28 July, 2009 — Global Research
The speech by Foreign Secretary David Miliband at the NATO headquarters in Brussels makes clear that Britain intends to deepen its collaboration with the United States in Afghanistan.
There is growing public concern that Afghanistan is fast becoming a worse and more intractable debacle than Iraq, fueling opposition to the war and demands for an exit strategy. Despite Miliband’s statement that he accepted the public ‘wanted to know whether and how we can succeed’ in Afghanistan, he demonstrated the government’s willingness to defy anti-war sentiment and press ahead with the neo-colonial war.
For weeks the government has been faced with demands from the Conservative opposition and top military figures such as Chief of General Staff Richard Dannatt to send an additional 2,000 soldiers to Afghanistan. Britain already has 9,000 troops in Afghanistan, up from 7,800 last year—comprising a tenth of the 90,000-strong US-dominated force.
The calls for additional troops have been made under conditions in which there have been close to 70 deaths of international troops this month, including 20 UK servicemen. Since 2001, 189 UK troops have been killed, a higher death toll than in Iraq. In one week alone there were 150 serious casualties in the Helmand province in southwest Afghanistan.
Nevertheless, the government has signalled its readiness to send at least some additional troops. This week a further 125 soldiers were dispatched to Afghanistan to compensate for rising injury levels—the first time that casualties have been directly replaced. Defence Secretary Bob Ainsworth said that ‘after the sad and tragic casualty rate that we have suffered in recent weeks, reinforcements are necessary to ensure we can maintain our operational tempo’.
The day of Miliband’s speech, military officials proclaimed that the ‘first phase of Operation Panther’s Claw’ had been successful in inflicting ‘significant’ losses on insurgents in Helmand province. ‘I am absolutely certain that the operation has been a success’, said Brigadier Tim Radford, commander of Task Force Helmand. But he followed this claim with an immediate warning that insurgents would ‘melt back’ into the local population without additional forces being sent. ‘If we had more, we could do more’, he said.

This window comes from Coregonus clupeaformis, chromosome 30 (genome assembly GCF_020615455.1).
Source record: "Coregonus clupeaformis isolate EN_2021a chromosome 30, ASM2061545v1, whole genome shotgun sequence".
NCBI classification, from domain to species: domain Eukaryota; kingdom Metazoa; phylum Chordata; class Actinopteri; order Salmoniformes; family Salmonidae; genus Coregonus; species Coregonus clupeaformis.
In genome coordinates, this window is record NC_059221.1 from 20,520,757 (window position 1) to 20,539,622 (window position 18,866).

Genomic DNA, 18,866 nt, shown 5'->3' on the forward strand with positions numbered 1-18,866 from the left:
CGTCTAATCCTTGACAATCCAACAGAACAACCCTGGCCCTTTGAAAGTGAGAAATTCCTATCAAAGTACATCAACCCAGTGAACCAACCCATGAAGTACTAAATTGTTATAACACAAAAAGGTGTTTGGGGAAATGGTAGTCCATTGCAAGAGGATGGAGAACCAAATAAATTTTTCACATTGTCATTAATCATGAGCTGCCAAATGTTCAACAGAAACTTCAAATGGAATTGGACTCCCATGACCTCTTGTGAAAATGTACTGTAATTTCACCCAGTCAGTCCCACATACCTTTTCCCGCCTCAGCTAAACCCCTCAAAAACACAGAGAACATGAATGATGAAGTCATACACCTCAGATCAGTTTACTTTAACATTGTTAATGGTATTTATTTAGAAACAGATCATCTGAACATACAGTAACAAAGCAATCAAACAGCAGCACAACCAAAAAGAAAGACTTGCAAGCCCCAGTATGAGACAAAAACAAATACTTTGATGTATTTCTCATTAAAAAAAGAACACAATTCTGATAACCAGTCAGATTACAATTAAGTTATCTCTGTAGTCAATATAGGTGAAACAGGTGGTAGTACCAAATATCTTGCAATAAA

Miliband also claimed that the operation in Helmand and other elements of the US-led military ‘surge’ were bearing fruit. The insurgents were being squeezed militarily on both sides of the Afghanistan-Pakistan border, he claimed.
The foreign secretary continued by insisting it was necessary for the Afghan government to take advantage of this to secure alliances with more ‘pragmatic’ elements in the insurgency. The US puppet government of Hamid Karzai should encourage splits in the opposition Taliban—using bribes, military alliances and offers of positions in local and national government. Acceptable allies were all those who Miliband said ‘want Islamic rule locally’, rather than being ‘committed to violent jihad globally.
‘The basis for both reintegration and reconciliation is a starker choice: bigger incentives to switch sides and stay out of trouble, alongside tougher action against those who refuse’.
Such a political coalition is being mooted to secure the long-term imperialist control of Afghanistan through a broader network of local clients. Miliband spoke briefly of giving insurgents a chance to go back to ‘farming the land, or a role for some of them within the legitimate Afghan security forces’. But his appeal was to tribal leaders, warlords and drug smugglers, who could be given positions of power in exchange for cooperation with occupation forces.
He gave full rein to his political cynicism in an accompanying opinion piece for the July 26 Financial Times, in which he stressed that there was no single ‘Taliban’: ‘Different groups operate in different areas across the Afghanistan/Pakistan border. Cooperation is opportunistic and tactical….
‘Afghans are drawn into the insurgency for different reasons. There are soldiers paid $10 a day, narco-traffickers who want safe passage for their drugs, and those who fear the Taliban will win and so hedge their bets…. It is a wide but shallow coalition of convenience’.
Miliband’s statements contradict previous efforts to depict the Afghan conflict as a war being waged against a force firmly allied with Al Qaeda, with the ultimate aim of restoring democracy to Afghanistan. He now admits that support for Al Qaeda is minimal. ‘The southern Afghan insurgency, led by members of the former Taliban government, has the most fighters and is the best organized’, he told the FT. ‘In the east and in Pakistan there are a variety of other factions, including ones allied to al-Qaeda’. [emphasis added]